Messi has cash-strapped Barcelona over a bar­rel

➤ Cata­lan gi­ants are star­ing at fi­nan­cial dis­as­ter in Covid world ➤ Loss of Ar­gen­tine su­per­star could solve club’s money cri­sis

The Daily Telegraph - Business - - Sport Football - By Sam Wal­lace Chief foot­ball writer

When Barcelona sold Ney­mar to Paris St-Ger­main in the sum­mer of 2017, a trans­fer sen­sa­tion by any mea­sure, the board of the Cata­lan club made a very pub­lic show of their re­sis­tance to the €222mil­lion (£198mil­lion) sale that was paid in one in­stal­ment as per the league’s rules on buy­out clauses.

For the pres­i­dent Josep Maria Bar­tomeu, the scion of a Cata­lan in­dus­trial fam­ily and faced with los­ing one of the play­ing and com­mer­cial as­sets in­te­gral to the modern vi­sion of Barcelona, the sale had to be pre­sented as a be­trayal of his club. He sug­gested, not un­rea­son­ably, that it was about money for Ney­mar and that given the choice, the club would have kept him rather than take a world-record trans­fer fee paid up front. “No in­di­vid­ual in­ter­ests,” Bar­tomeu said, “can take prece­dence over the in­ter­ests of the club.”

Yet when the club’s ac­counts for the year 2017-18 were pub­lished in Oc­to­ber of the fol­low­ing year, the full im­pact of Ney­mar’s trans­fer was clear: rather than pun­ish Barcelona, it had saved them. Los­ing the bur­den of his salary kept the rev­enue-to-wages ra­tio be­low 70 per cent – it would have been 89.5 per cent oth­er­wise – and left the club in profit for that fi­nan­cial year. The fol­low­ing sea­son the club needed to open a credit line with a United States hedge fund, and al­though they have traded play­ers since then, none has re­alised the value of their for­mer Brazilian su­per­star.

Now, with a wage bill bud­get of €671mil­lion in the Covid era, the is­sue for Bar­tomeu and the board is their per­sonal li­a­bil­ity for the fi­nances of the club un­der the Span­ish law that gov­erns sports clubs owned by their mem­ber­ship. Since the Covid-19 out­break, the club, one of four along with Real Madrid, Ath­letic Bil­bao and Osasuna re­leased from the le­gal obli­ga­tion to op­er­ate as PLCs, have lob­bied for a change to the rules on li­a­bil­ity.

While the de­par­ture of Lionel Messi might be a dis­as­trous de­vel­op­ment for the club’s pub­lic face, be­hind the scenes it could be re­garded as a nec­es­sary evil that saves the board in a po­ten­tial Covid fi­nan­cial apoca­lypse. Like Ney­mar’s sale three years ear­lier, the club can ar­gue it was against all their wishes. Yet even if Messi leaves for free, the lift­ing of his wage bur­den alone solves some of Barcelona’s press­ing fi­nan­cial is­sues caused by the mis­takes of Bar­tomeu and his board.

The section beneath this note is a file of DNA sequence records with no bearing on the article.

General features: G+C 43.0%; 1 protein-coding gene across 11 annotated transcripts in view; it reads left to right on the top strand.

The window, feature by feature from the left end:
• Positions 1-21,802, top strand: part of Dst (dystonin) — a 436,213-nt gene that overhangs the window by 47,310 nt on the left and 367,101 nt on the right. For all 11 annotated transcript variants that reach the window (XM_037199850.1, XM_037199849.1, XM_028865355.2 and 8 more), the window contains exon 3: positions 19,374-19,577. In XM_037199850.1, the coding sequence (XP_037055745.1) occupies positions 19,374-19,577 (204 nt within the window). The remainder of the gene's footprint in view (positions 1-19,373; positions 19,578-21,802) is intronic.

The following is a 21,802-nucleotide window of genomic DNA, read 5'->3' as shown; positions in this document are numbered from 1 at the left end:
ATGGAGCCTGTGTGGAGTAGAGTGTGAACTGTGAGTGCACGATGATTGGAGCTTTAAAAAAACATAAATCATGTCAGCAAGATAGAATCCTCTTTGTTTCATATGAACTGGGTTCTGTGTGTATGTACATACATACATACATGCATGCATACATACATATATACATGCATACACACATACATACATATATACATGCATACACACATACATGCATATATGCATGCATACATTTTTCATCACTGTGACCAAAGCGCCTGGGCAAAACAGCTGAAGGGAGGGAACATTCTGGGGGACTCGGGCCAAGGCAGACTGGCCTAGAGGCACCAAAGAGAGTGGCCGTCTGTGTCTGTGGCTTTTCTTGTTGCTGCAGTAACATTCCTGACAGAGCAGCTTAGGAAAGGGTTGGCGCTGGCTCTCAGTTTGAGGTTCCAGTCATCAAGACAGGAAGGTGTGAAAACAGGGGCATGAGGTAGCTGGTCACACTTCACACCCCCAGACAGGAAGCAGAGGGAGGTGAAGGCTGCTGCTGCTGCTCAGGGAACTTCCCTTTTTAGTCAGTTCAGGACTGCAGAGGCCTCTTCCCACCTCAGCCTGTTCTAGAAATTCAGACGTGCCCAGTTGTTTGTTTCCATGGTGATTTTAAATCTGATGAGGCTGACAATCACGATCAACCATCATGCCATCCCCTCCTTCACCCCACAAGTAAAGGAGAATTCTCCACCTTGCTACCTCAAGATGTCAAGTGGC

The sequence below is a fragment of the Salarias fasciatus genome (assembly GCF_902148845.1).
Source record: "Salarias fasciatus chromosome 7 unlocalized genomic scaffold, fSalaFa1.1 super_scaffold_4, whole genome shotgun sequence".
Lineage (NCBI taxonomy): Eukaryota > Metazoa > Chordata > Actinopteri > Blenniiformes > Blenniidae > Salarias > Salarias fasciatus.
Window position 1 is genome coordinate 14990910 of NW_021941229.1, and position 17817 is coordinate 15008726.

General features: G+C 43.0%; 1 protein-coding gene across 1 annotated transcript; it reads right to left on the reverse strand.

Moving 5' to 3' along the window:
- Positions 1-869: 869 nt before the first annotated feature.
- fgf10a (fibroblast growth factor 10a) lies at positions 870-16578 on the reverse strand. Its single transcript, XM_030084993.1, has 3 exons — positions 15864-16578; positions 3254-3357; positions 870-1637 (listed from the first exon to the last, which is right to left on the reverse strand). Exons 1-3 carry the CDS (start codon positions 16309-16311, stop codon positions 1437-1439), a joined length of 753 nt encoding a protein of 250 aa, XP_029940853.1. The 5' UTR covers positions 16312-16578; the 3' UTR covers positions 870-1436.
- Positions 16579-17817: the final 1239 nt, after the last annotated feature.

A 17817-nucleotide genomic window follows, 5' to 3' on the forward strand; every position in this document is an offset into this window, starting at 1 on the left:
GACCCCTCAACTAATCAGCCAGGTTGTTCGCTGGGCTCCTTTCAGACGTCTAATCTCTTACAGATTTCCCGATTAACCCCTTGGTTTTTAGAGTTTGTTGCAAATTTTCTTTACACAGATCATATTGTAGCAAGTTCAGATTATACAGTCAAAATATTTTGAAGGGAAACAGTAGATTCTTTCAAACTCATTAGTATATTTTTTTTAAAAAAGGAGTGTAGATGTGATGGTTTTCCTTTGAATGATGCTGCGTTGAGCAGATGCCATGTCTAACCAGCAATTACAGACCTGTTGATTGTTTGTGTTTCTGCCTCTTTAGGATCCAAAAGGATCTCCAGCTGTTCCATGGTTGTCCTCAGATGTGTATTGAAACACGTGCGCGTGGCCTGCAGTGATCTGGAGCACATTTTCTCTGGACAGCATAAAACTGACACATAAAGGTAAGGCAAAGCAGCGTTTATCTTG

There has been no clear dis­clo­sure of fi­nances since the pre-Covid days of last Oc­to­ber when the sit­u­a­tion was pre­car­i­ous. The board has been bullish about reach­ing an an­nual rev­enue stream of €1bil­lion – “stag­ger­ing fi­nan­cial growth,” Bar­tomeu de­scribed it as in his pre­am­ble to the Oc­to­ber re­sults for the 2018-19 sea­son. Even then, on a rev­enue of €990mil­lion, the op­er­at­ing ex­pen­di­ture was €973mil­lion with just €4.5 mil­lion in prof­its af­ter tax.

There has been no clear sig­nal yet of how much Covid has cost Barcelona since. The Cata­lan news­pa­per La Van­guardia has es­ti­mated it at €154 mil­lion. The haste with which the club ap­proached their foot­ball and bas­ket­ball stars for cuts in March sug­gested a se­ri­ous prob­lem.

What part of that wage bill is rep­re­sented by Messi’s salary is un­known, but sug­ges­tions that it is up­wards of €90mil­lion gross would make it clear that his de­par­ture would be a crit­i­cal sav­ing. So, too,

Luis Suarez, Ivan Rakitic and many of the oth­ers said to be part of the Ron­ald Koe­man purge. Once again, the club’s po­si­tion is that they wish to re­tain their cap­tain and great­estever player, but his de­par­ture would not be without its ben­e­fits.

The vote of no con­fi­dence in Bar­tomeu, be­gun yes­ter­day, would need 16,000 mem­bers’ sig­na­tures – an achiev­able to­tal, but the process it­self is likely to take up to three months, by which time Messi in­tends to have left. He has in­structed a law firm to ad­vise him on his con­tract free­dom and he clearly means busi­ness. If there is a des­ti­na­tion for him at one of the Manch­ester clubs or PSG or In­ter Mi­lan, that deal would have to be com­pleted be­fore the trans­fer dead­line on Oct 5.

The res­ig­na­tion of Bar­tomeu and the board that he se­lected might change Messi’s per­spec­tive, but it would not change the fun­da­men­tal prob­lem. Bar­tomeu has cho­sen to fo­cus on ex­pand­ing the rev­enue and the race to reach €1bil­lion first, without be­ing able to cut the wage bill. He took the mer­chan­dis­ing op­er­a­tion away from Nike, but while that has in­creased turnover it has not in­creased the prof­its.

They have not signed Ney­mar or Paul Pogba, or many of those they have been re­ported to be in­ter­ested in, be­cause there is not the fi­nan­cial power to do so. Those stars who have been signed, Philippe Coutinho, Ous­mane Dem­bele, An­toine Griez­mann, Frenkie de Jong, are yet to de­liver the up­lift re­quired and so the wage bill has grown while the star man has be­come ever more dis­sat­is­fied.

If Bar­tomeu bows to pres­sure and re­signs, one year be­fore the end of his term, then per­haps Messi will stay and a cri­sis will have been avoided. But the next pres­i­dent will find him­self with lit­tle room to ma­noeu­vre and the obli­ga­tion of his most fa­mous player’s salary still payable in an era in which rev­enues are shrink­ing.

Me­dia storm: How the Span­ish me­dia has re­acted to the bomb­shell of Messi an­nounc­ing he wants to leaves Barcelona

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